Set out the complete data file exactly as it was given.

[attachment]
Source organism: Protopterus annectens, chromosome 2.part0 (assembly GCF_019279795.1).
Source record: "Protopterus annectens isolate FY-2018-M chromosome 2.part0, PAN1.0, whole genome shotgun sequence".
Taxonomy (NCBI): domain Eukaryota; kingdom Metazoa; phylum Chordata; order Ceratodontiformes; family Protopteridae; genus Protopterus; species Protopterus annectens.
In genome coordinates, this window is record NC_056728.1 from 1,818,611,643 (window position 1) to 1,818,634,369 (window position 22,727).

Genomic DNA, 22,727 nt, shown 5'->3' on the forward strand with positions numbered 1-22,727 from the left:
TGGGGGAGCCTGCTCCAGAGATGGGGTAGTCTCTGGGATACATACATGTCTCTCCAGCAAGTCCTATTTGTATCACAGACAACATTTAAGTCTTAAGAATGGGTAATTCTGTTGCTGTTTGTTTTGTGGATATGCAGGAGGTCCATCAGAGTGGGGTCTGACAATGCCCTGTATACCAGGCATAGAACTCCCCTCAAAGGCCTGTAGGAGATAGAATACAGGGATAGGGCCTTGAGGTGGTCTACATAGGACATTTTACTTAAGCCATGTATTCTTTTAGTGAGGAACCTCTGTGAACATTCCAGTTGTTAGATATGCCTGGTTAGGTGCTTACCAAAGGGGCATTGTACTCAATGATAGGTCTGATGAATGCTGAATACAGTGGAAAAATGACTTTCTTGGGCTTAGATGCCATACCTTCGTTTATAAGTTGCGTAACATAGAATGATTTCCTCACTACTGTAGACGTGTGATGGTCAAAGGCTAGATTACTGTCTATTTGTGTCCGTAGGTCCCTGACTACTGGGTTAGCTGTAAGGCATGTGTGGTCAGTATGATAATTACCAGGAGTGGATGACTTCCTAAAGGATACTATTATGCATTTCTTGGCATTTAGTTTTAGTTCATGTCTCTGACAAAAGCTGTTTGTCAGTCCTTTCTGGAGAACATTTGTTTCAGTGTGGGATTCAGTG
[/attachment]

Source organism: Protopterus annectens, chromosome 2.part0 (assembly GCF_019279795.1).
Source record: "Protopterus annectens isolate FY-2018-M chromosome 2.part0, PAN1.0, whole genome shotgun sequence".
Taxonomy (NCBI): domain Eukaryota; kingdom Metazoa; phylum Chordata; order Ceratodontiformes; family Protopteridae; genus Protopterus; species Protopterus annectens.
In genome coordinates, this window is record NC_056728.1 from 1,818,611,643 (window position 1) to 1,818,634,369 (window position 22,727).

Genomic DNA, 22,727 nt, shown 5'->3' on the forward strand with positions numbered 1-22,727 from the left:
TGGGGGAGCCTGCTCCAGAGATGGGGTAGTCTCTGGGATACATACATGTCTCTCCAGCAAGTCCTATTTGTATCACAGACAACATTTAAGTCTTAAGAATGGGTAATTCTGTTGCTGTTTGTTTTGTGGATATGCAGGAGGTCCATCAGAGTGGGGTCTGACAATGCCCTGTATACCAGGCATAGAACTCCCCTCAAAGGCCTGTAGGAGATAGAATACAGGGATAGGGCCTTGAGGTGGTCTACATAGGACATTTTACTTAAGCCATGTATTCTTTTAGTGAGGAACCTCTGTGAACATTCCAGTTGTTAGATATGCCTGGTTAGGTGCTTACCAAAGGGGCATTGTACTCAATGATAGGTCTGATGAATGCTGAATACAGTGGAAAAATGACTTTCTTGGGCTTAGATGCCATACCTTCGTTTATAAGTTGCGTAACATAGAATGATTTCCTCACTACTGTAGACGTGTGATGGTCAAAGGCTAGATTACTGTCTATTTGTGTCCGTAGGTCCCTGACTACTGGGTTAGCTGTAAGGCATGTGTGGTCAGTATGATAATTACCAGGAGTGGATGACTTCCTAAAGGATACTATTATGCATTTCTTGGCATTTAGTTTTAGTTCATGTCTCTGACAAAAGCTGTTTGTCAGTCCTTTCTGGAGAACATTTGTTTCAGTGTGGGATTCAGTG